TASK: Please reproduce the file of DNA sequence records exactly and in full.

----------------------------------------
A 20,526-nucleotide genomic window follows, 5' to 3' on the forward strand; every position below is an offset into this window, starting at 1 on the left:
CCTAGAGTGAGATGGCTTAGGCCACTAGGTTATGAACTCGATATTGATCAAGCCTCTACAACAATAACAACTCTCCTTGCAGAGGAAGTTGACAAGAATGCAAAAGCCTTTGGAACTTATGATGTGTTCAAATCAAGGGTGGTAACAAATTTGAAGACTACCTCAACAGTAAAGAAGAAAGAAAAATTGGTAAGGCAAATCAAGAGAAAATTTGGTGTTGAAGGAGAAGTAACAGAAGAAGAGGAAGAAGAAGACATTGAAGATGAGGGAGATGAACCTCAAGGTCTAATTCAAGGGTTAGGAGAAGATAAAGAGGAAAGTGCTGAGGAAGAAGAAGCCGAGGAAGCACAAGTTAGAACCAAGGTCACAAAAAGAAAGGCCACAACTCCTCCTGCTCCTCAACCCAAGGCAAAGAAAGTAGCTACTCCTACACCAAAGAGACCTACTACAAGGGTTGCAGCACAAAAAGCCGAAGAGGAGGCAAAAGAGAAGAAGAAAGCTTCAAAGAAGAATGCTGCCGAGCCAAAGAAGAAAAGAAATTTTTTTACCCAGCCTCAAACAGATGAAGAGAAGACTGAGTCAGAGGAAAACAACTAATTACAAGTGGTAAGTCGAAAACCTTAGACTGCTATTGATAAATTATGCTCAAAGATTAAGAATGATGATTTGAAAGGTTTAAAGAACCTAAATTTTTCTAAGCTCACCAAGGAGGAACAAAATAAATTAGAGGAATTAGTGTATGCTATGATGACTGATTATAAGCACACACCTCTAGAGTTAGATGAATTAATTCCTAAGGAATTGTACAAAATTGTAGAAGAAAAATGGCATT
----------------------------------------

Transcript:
A 20,526-nucleotide genomic window follows, 5' to 3' on the forward strand; every position below is an offset into this window, starting at 1 on the left:
CCTAGAGTGAGATGGCTTAGGCCACTAGGTTATGAACTCGATATTGATCAAGCCTCTACAACAATAACAACTCTCCTTGCAGAGGAAGTTGACAAGAATGCAAAAGCCTTTGGAACTTATGATGTGTTCAAATCAAGGGTGGTAACAAATTTGAAGACTACCTCAACAGTAAAGAAGAAAGAAAAATTGGTAAGGCAAATCAAGAGAAAATTTGGTGTTGAAGGAGAAGTAACAGAAGAAGAGGAAGAAGAAGACATTGAAGATGAGGGAGATGAACCTCAAGGTCTAATTCAAGGGTTAGGAGAAGATAAAGAGGAAAGTGCTGAGGAAGAAGAAGCCGAGGAAGCACAAGTTAGAACCAAGGTCACAAAAAGAAAGGCCACAACTCCTCCTGCTCCTCAACCCAAGGCAAAGAAAGTAGCTACTCCTACACCAAAGAGACCTACTACAAGGGTTGCAGCACAAAAAGCCGAAGAGGAGGCAAAAGAGAAGAAGAAAGCTTCAAAGAAGAATGCTGCCGAGCCAAAGAAGAAAAGAAATTTTTTTACCCAGCCTCAAACAGATGAAGAGAAGACTGAGTCAGAGGAAAACAACTAATTACAAGTGGTAAGTCGAAAACCTTAGACTGCTATTGATAAATTATGCTCAAAGATTAAGAATGATGATTTGAAAGGTTTAAAGAACCTAAATTTTTCTAAGCTCACCAAGGAGGAACAAAATAAATTAGAGGAATTAGTGTATGCTATGATGACTGATTATAAGCACACACCTCTAGAGTTAGATGAATTAATTCCTAAGGAATTGTACAAAATTGTAGAAGAAAAATGGCATT